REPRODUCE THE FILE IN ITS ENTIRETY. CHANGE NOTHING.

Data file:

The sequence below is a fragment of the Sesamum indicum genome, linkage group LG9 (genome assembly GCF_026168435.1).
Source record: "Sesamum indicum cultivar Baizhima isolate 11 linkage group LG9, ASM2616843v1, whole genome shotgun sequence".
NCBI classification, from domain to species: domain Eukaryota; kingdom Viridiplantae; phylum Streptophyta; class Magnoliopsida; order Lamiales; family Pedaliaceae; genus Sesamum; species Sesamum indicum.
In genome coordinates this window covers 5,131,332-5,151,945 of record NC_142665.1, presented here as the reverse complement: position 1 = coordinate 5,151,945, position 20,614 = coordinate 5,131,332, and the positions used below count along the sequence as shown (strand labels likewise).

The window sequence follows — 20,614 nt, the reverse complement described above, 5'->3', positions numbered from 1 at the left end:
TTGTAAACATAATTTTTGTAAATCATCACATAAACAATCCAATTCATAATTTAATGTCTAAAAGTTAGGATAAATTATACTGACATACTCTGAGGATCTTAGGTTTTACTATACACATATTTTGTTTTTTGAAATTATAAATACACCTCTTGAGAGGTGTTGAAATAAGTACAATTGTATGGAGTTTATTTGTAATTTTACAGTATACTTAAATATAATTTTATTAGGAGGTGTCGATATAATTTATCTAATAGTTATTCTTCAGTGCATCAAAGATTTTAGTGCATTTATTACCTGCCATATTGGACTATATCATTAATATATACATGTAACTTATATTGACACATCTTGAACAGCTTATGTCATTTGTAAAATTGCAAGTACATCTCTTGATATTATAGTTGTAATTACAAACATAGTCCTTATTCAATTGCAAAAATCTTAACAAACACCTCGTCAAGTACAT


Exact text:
The sequence below is a fragment of the Sesamum indicum genome, linkage group LG9 (genome assembly GCF_026168435.1).
Source record: "Sesamum indicum cultivar Baizhima isolate 11 linkage group LG9, ASM2616843v1, whole genome shotgun sequence".
NCBI classification, from domain to species: domain Eukaryota; kingdom Viridiplantae; phylum Streptophyta; class Magnoliopsida; order Lamiales; family Pedaliaceae; genus Sesamum; species Sesamum indicum.
In genome coordinates this window covers 5,131,332-5,151,945 of record NC_142665.1, presented here as the reverse complement: position 1 = coordinate 5,151,945, position 20,614 = coordinate 5,131,332, and the positions used below count along the sequence as shown (strand labels likewise).

The window sequence follows — 20,614 nt, the reverse complement described above, 5'->3', positions numbered from 1 at the left end:
TTGTAAACATAATTTTTGTAAATCATCACATAAACAATCCAATTCATAATTTAATGTCTAAAAGTTAGGATAAATTATACTGACATACTCTGAGGATCTTAGGTTTTACTATACACATATTTTGTTTTTTGAAATTATAAATACACCTCTTGAGAGGTGTTGAAATAAGTACAATTGTATGGAGTTTATTTGTAATTTTACAGTATACTTAAATATAATTTTATTAGGAGGTGTCGATATAATTTATCTAATAGTTATTCTTCAGTGCATCAAAGATTTTAGTGCATTTATTACCTGCCATATTGGACTATATCATTAATATATACATGTAACTTATATTGACACATCTTGAACAGCTTATGTCATTTGTAAAATTGCAAGTACATCTCTTGATATTATAGTTGTAATTACAAACATAGTCCTTATTCAATTGCAAAAATCTTAACAAACACCTCGTCAAGTACAT